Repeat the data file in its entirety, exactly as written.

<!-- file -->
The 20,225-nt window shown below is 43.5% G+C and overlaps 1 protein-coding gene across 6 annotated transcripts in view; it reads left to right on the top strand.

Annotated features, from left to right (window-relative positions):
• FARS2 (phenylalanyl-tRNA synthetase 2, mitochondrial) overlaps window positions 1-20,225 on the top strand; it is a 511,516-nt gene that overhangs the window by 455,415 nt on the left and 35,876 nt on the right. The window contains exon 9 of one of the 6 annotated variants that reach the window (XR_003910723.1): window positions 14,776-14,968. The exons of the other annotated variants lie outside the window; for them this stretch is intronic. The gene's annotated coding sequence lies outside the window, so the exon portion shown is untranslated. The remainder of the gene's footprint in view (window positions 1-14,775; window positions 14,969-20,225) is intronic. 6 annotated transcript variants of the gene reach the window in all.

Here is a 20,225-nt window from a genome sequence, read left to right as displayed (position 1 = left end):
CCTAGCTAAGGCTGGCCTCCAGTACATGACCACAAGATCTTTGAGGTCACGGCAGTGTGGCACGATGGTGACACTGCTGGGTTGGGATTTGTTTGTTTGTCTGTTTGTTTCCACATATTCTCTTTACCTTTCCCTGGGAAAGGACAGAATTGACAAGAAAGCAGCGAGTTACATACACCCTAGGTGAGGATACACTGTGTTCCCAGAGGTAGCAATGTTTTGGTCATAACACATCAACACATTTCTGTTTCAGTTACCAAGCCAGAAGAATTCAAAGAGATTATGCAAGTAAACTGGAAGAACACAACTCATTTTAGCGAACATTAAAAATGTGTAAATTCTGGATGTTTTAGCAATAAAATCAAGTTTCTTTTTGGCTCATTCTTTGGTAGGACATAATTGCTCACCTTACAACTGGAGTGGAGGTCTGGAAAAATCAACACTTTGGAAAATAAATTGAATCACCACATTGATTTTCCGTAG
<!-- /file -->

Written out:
The 20,225-nt window shown below is 43.5% G+C and overlaps 1 protein-coding gene across 6 annotated transcripts in view; it reads left to right on the top strand.

Annotated features, from left to right (window-relative positions):
• FARS2 (phenylalanyl-tRNA synthetase 2, mitochondrial) overlaps window positions 1-20,225 on the top strand; it is a 511,516-nt gene that overhangs the window by 455,415 nt on the left and 35,876 nt on the right. The window contains exon 9 of one of the 6 annotated variants that reach the window (XR_003910723.1): window positions 14,776-14,968. The exons of the other annotated variants lie outside the window; for them this stretch is intronic. The gene's annotated coding sequence lies outside the window, so the exon portion shown is untranslated. The remainder of the gene's footprint in view (window positions 1-14,775; window positions 14,969-20,225) is intronic. 6 annotated transcript variants of the gene reach the window in all.

Here is a 20,225-nt window from a genome sequence, read left to right as displayed (position 1 = left end):
CCTAGCTAAGGCTGGCCTCCAGTACATGACCACAAGATCTTTGAGGTCACGGCAGTGTGGCACGATGGTGACACTGCTGGGTTGGGATTTGTTTGTTTGTCTGTTTGTTTCCACATATTCTCTTTACCTTTCCCTGGGAAAGGACAGAATTGACAAGAAAGCAGCGAGTTACATACACCCTAGGTGAGGATACACTGTGTTCCCAGAGGTAGCAATGTTTTGGTCATAACACATCAACACATTTCTGTTTCAGTTACCAAGCCAGAAGAATTCAAAGAGATTATGCAAGTAAACTGGAAGAACACAACTCATTTTAGCGAACATTAAAAATGTGTAAATTCTGGATGTTTTAGCAATAAAATCAAGTTTCTTTTTGGCTCATTCTTTGGTAGGACATAATTGCTCACCTTACAACTGGAGTGGAGGTCTGGAAAAATCAACACTTTGGAAAATAAATTGAATCACCACATTGATTTTCCGTAG